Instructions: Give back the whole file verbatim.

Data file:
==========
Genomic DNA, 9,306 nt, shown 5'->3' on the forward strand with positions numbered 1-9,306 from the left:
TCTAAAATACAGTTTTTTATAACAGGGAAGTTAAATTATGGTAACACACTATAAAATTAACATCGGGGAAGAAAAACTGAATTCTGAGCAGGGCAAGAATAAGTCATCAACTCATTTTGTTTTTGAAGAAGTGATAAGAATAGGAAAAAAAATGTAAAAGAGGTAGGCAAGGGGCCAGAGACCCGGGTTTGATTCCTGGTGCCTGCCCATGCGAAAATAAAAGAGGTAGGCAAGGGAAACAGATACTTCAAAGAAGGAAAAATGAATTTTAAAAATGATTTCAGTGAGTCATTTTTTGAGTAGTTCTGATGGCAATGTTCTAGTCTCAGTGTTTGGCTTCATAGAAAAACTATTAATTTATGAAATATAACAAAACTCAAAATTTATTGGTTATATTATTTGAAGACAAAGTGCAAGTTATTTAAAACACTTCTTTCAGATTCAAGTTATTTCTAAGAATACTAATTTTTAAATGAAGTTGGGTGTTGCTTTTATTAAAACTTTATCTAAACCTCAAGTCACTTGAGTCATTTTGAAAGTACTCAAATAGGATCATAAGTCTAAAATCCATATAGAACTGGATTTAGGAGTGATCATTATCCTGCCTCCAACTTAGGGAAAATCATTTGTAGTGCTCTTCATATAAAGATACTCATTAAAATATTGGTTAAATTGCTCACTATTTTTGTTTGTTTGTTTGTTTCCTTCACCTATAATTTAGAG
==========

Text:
Genomic DNA, 9,306 nt, shown 5'->3' on the forward strand with positions numbered 1-9,306 from the left:
TCTAAAATACAGTTTTTTATAACAGGGAAGTTAAATTATGGTAACACACTATAAAATTAACATCGGGGAAGAAAAACTGAATTCTGAGCAGGGCAAGAATAAGTCATCAACTCATTTTGTTTTTGAAGAAGTGATAAGAATAGGAAAAAAAATGTAAAAGAGGTAGGCAAGGGGCCAGAGACCCGGGTTTGATTCCTGGTGCCTGCCCATGCGAAAATAAAAGAGGTAGGCAAGGGAAACAGATACTTCAAAGAAGGAAAAATGAATTTTAAAAATGATTTCAGTGAGTCATTTTTTGAGTAGTTCTGATGGCAATGTTCTAGTCTCAGTGTTTGGCTTCATAGAAAAACTATTAATTTATGAAATATAACAAAACTCAAAATTTATTGGTTATATTATTTGAAGACAAAGTGCAAGTTATTTAAAACACTTCTTTCAGATTCAAGTTATTTCTAAGAATACTAATTTTTAAATGAAGTTGGGTGTTGCTTTTATTAAAACTTTATCTAAACCTCAAGTCACTTGAGTCATTTTGAAAGTACTCAAATAGGATCATAAGTCTAAAATCCATATAGAACTGGATTTAGGAGTGATCATTATCCTGCCTCCAACTTAGGGAAAATCATTTGTAGTGCTCTTCATATAAAGATACTCATTAAAATATTGGTTAAATTGCTCACTATTTTTGTTTGTTTGTTTGTTTCCTTCACCTATAATTTAGAG